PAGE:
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About the Author
Considered by many to be the greatest novelist of the English language, Charles John Hummham Dickens was born Februrary 7, 1812, in Portsmouth, England. Some of his most populars works include Oliver Twist, David Copperfield, Nicholas Nickleby, A Tale of Two Cities and Great Expectations.
Considered by many to be the greatest novelist of the English language, Charles John Huffam Dickens was born February 7, 1812, in Portsmouth, England. Some of his most popular works include Oliver Twist, David Copperfield, Nicholas Nickleby, A Tale of Two Cities and Great Expectations.
Date of Birth:February 7, 1812
Date of Death:June 18, 1870
Place of Birth:Portsmouth, England
Place of Death:Gad's Hill, Kent, England
Education:Home-schooling; attended Dame School at Chatham briefly and Wellington
Read an Excerpt
Excerpted from "Great Expectations"
Copyright © 2012 Charles Dickens.
Excerpted by permission of Penguin Young Readers Group.
All rights reserved. No part of this excerpt may be reproduced or reprinted without permission in writing from the publisher.
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Table of ContentsIntroduction Acknowledgements A Note on the Text Charles Dickens: A Brief Chronology
- Volume I
- Volume II
- Volume III
Appendices: Contemporary Documents
Appendix A. The Composition of the Novel
- Dickens’s Working Memoranda
- Dickens’s Letters
Appendix B. Contemporary Responses to the Novel
- Athenaeum (13 July 1861)
- Examiner (20 July 1861)
- Saturday Review (20 July 1861)
- Atlantic Monday (September 1861)
- The Times (17 October 1861)
- British Quarterly Review (January 1862)
- Rambler (January 1862)
- Blackwood’s Magazine (May 1862)
- Temple Bar (September 1862)
Appendix C. On Class and Language
- Charles Dickens, “Hard Experiences in Boyhood” in John Forster, The Life of Charles Dickens (1872-74)
- Charles Dickens, “Travelling Abroad” The Uncommercial Traveller (1861)
- Alexis deTocqueville, The Old Regime and the French Revolution (1856)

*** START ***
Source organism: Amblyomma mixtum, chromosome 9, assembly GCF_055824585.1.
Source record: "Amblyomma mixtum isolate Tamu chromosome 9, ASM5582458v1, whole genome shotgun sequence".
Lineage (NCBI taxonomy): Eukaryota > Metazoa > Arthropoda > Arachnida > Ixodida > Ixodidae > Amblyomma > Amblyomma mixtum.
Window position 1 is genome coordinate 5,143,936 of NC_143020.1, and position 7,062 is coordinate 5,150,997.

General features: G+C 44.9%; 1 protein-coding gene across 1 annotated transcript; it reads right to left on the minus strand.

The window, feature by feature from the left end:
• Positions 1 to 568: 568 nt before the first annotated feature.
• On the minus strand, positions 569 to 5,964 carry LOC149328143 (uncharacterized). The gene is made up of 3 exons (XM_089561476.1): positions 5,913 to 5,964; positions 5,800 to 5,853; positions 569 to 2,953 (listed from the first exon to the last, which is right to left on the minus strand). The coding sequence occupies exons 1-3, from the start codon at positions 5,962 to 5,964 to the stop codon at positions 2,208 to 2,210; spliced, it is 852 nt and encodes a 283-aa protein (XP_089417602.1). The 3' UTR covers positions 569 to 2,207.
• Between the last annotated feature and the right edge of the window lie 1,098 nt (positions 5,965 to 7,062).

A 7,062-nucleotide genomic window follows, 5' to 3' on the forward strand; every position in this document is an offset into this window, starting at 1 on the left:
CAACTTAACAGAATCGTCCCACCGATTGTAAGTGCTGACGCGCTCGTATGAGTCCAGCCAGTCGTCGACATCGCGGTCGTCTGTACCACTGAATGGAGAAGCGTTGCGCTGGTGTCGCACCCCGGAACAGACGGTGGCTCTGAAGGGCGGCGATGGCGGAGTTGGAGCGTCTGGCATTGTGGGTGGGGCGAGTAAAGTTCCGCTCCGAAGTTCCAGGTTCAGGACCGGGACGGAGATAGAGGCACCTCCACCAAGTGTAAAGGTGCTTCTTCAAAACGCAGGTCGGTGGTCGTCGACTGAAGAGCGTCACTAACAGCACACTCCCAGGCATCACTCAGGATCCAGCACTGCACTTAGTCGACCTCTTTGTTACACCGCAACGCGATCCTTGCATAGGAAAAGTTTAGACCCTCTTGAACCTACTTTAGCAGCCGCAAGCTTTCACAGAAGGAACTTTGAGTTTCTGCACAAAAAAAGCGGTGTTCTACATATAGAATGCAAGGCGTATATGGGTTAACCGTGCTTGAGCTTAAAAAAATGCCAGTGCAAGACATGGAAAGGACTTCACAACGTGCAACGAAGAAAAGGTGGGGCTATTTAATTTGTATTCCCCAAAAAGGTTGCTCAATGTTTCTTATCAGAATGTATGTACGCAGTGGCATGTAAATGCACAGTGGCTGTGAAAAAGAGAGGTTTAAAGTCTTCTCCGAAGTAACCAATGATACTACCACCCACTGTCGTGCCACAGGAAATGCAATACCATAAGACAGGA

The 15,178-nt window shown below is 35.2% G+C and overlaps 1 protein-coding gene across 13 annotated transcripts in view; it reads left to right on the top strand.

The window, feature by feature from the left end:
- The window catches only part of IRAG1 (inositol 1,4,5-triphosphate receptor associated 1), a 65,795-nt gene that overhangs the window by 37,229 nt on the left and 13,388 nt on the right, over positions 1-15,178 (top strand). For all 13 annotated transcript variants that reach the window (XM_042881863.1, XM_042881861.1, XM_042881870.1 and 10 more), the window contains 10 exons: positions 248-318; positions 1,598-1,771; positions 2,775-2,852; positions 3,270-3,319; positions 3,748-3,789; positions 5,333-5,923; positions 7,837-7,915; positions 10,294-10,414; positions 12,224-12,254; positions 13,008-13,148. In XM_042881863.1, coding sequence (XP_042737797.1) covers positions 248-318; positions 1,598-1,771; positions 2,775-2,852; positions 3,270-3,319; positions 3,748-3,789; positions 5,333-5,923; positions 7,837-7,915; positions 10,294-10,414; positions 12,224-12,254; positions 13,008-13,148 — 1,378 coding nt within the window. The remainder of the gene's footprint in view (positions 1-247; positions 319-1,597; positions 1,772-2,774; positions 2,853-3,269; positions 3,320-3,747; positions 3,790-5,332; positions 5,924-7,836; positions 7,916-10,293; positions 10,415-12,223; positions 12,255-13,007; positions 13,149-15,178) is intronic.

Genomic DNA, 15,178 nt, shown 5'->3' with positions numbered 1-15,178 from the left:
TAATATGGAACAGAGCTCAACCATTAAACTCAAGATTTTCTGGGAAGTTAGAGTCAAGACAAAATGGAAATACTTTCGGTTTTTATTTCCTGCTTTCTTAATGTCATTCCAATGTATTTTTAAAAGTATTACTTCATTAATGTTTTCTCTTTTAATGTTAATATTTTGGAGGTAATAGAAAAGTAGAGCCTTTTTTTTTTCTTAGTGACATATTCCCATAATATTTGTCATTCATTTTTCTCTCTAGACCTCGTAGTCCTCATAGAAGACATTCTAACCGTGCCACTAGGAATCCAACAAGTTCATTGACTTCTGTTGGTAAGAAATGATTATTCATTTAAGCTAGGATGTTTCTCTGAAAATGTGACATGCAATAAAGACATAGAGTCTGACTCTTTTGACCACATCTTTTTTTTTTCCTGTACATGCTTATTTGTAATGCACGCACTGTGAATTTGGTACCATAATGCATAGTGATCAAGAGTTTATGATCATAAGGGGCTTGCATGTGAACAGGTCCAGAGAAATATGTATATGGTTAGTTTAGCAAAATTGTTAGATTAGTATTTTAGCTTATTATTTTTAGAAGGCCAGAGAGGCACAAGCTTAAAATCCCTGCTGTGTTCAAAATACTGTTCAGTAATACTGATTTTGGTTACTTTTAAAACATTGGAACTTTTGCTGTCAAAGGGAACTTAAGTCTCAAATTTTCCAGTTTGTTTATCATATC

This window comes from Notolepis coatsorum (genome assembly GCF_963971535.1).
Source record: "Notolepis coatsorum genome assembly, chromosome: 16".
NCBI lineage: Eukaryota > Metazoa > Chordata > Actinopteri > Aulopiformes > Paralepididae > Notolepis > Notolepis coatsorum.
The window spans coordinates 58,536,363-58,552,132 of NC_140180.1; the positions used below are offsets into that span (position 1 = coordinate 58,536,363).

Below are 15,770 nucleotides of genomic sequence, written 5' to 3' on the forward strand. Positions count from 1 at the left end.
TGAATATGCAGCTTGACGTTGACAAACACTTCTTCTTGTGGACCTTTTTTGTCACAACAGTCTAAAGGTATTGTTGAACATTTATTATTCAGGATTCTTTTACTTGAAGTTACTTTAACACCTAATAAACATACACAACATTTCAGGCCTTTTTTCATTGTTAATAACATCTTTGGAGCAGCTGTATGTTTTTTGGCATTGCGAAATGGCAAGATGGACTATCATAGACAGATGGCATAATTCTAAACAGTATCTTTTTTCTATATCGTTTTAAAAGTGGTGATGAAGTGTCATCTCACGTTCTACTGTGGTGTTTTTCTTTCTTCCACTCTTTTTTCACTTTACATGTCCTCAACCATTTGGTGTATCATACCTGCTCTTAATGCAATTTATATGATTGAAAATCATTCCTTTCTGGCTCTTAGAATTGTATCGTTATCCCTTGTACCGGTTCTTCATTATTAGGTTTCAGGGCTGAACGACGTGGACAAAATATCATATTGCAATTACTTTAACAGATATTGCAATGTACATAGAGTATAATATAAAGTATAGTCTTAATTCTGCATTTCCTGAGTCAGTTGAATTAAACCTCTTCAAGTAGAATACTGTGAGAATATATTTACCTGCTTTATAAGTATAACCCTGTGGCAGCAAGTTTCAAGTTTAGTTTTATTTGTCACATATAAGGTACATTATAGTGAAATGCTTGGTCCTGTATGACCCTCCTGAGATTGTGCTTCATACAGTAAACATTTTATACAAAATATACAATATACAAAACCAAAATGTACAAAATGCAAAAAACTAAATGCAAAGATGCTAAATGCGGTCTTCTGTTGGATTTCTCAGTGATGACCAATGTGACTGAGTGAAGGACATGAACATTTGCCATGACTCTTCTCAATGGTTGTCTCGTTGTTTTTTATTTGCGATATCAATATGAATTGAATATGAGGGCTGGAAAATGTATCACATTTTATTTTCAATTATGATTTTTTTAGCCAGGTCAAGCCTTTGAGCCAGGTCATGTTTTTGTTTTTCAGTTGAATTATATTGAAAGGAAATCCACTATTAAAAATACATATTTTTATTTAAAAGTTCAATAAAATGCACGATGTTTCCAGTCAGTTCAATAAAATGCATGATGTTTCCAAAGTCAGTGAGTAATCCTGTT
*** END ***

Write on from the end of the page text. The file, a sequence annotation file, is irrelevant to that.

- Sir James Fitzjames Stephen, “Gentlemen” Cornhill Magazine (1862)
- William Sewell, “Gentlemanly Manners” Sermons to Boys at Radley School (1854-69)
- John Ruskin, “Of Vulgarity,” Modern Painters (1860)
- J.H. Newman, “Liberal Knowledge Viewed in Relation to Religion,” The Scope and Nature of University Education (1859)
- Thomas Carlyle, “Labour,” Past and Present (1843)
- Samuel Smiles, “Character: The True Gentleman,” Self Help (1859)
- Mrs. Craik, John Halifax, Gentleman (1856)
- Thomas Hughes, Tom Brown’s Schooldays (1857)
- Reports on the State of Popular Education in England (1861)
Appendix D. On Crime & Punishment
- Mrs. Trimmer, The Charity School Spelling Book (1818)
- Charles Dickens, “Criminal Courts,” Sketches by Boz (1839)
- Charles Dickens, “A Visit to Newgate,” Sketches by Boz (1839)
- Report from the Select Committee on Transportation (1838)
- Henry Savery, Quintus Servinton (1830-31)
- Marcus Clarke, His Natural Life (1870-72)
- “The Autobiography of a Convict,” The Voices of Our Exiles (1854)
- John Binny, “Thieves and Swindlers,” in London Labour and the London Poor (1861)
- Thomas Carlyle, Model Prisons (1850)
- Thomas Beard, “A Dialogue Concerning Convicts,” All the Year Round (1861)
- Charles Dickens, “The Ruffian,” The Uncommercial Traveller (1868)
Maps and Illustrations Showing Settings
Map A: Estuaries of the Thames and Medway Map B: City of London Map C: Pip’s London Illustration A. Smithfield Market Illustration B. Barnard’s Inn Illustration C. The River Front at Hammersmith Illustration D. Covent Garden Market Illustration E. The Royal Exchange Illustration F. The Temple Stairs Illustration G. London Bridge Illustration H. Billingsgate Market
What People are Saying About This
"Dickens's figures belong to poetry, like figures of Dante or Shakespeare, in that a single phrase, either by them or about them, may be enough to set them wholely before us." T.S. Eliot
"All his characters are my personal friendsI am constantly comparing them with living persons, and living persons with them." Tolstoy
"Psychologically the latter part of Great Expectations is about the best thing Dickens ever did." George Orwell
Observe how finely the narrative is kept in one key. It begins with a mournful impessionthe foggy marshes spreading drearily by the seaward Thamesand throughout recurs this effect of cold and damp and dreariness; in that kind Dickens never did anything so good.... No story in the first person was ever better told.
Reading Group Guide
Pip, a poor orphan being raised by a cruel sister, does not have much in the way of great expectations between his terrifying experience in a graveyard with a convict named Magwitch and his humiliating visits with the eccentric Miss Havisham's beautiful but manipulative niece, Estella, who torments him until he is elevated to wealth by an anonymous benefactor. Full of unforgettable characters, Great Expectations is a tale of intrigue, unattainable love, and all of the happiness money can't buy. Great Expectations has the most wonderful and most perfectly worked-out plot for a novel in the English language, according to John Irving, and J. Hillis Miller declares, Great Expectations is the most unified and concentrated expression of Dickens's abiding sense of the world, and Pip might be called the archetypal Dickens hero.
From the Trade Paperback edition.